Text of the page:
Calendar of the Fine Rolls of the Reign of Henry III [1216-1248]: III. 1234-1242

October 2009
796 pages
23.4x15.6 cm
ISBN: 9781843834885
Format: Hardback
Boydell Press

Calendar of the Fine Rolls of the Reign of Henry III [1216-1248]: III. 1234-1242

Edited by David Carpenter, Paul Dryburgh, Beth Hartland

The Fine Rolls were the earliest rolls kept by the English royal chancery. Recording offers of money to the king for all manner of concessions and favours, they are central to the study of political, governmental, legal, social and economic history. The reign of Henry III [1216-1272] is a particularly rich period for surviving documents; there are some 56 rolls preserved in the National Archives, one for each regnal year. However, despite the light they shed on politics, government, and society, they have never previously been properly edited or published, and these fully-indexed volumes - covering the period up to 1248 - will therefore be widely welcomed. The Latin rolls are presented in English translation, with all identifiable place-names modernised, although the original forms are preserved; and each volume includes full person, place and subject indexes.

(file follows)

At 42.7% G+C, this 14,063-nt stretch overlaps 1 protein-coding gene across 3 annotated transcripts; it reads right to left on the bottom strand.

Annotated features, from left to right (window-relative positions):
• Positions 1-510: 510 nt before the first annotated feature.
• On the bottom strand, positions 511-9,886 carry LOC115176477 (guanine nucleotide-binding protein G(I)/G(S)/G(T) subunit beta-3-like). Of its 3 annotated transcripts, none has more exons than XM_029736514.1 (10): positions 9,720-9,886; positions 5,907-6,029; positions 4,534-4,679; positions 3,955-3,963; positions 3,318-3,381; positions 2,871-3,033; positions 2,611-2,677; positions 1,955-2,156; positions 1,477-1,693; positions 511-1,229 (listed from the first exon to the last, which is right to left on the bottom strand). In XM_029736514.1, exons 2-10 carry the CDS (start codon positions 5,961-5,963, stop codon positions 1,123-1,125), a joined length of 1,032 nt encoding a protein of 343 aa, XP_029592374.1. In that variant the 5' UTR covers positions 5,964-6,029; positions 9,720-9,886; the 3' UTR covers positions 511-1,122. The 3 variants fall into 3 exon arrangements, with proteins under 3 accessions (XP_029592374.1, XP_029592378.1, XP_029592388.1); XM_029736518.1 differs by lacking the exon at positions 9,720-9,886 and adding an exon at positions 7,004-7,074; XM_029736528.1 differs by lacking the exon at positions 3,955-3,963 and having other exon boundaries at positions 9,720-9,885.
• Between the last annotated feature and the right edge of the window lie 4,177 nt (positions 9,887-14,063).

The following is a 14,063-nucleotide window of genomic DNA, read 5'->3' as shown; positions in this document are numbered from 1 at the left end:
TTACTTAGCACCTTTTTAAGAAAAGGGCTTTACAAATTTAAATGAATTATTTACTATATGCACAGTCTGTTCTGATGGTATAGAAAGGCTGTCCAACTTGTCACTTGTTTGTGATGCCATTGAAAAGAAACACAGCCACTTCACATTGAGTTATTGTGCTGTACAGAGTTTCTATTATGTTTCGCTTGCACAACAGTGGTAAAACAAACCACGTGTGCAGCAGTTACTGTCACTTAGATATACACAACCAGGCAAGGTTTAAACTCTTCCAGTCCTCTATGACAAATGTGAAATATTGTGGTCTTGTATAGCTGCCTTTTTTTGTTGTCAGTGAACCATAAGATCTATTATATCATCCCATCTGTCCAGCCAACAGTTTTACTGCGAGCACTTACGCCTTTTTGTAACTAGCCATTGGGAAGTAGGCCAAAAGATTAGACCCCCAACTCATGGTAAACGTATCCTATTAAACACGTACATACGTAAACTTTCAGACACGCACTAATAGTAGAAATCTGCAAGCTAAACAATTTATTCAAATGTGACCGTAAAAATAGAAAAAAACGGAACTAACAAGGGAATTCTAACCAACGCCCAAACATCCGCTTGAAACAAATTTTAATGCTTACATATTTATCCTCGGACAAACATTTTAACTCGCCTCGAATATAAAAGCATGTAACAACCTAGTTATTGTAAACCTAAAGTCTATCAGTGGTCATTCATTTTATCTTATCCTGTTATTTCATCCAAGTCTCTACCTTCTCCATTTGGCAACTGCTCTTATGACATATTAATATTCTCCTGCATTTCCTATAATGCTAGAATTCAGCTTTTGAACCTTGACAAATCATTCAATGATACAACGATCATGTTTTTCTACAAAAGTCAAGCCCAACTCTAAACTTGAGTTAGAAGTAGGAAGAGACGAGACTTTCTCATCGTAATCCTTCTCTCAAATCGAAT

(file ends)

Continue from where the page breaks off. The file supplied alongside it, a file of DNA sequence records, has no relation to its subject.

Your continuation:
This volume covers in some detail the first phase of Henry's personal rule, which began in 1234. The rolls provide key evidence both for the great reform of the realm following Henry's marriage to Eleanor of Provence in 1236 and for the concessions by which Henry encouraged participation in his Poitevin campaign of 1242. In two years when fine rolls are missing the volume prints originalia rolls [copies of the fine rolls sent to the Exchequer] in their place, thus enabling detailed examination of the processes by which the king raised his revenue.
Keywords: Medieval History

Table of Contents

Historical Introduction - David Carpenter
Editing the Fine Rolls: Style Book - Paul Dryburgh and Beth Hartland
The Fine Rolls
Addenda and Corrigenda


(parts I, II and III reviewed together) Hard to fault in both their purpose and execution [..] they fill a significant gap in both the published records of the period. ARCHIVES

Also by Author

Related Titles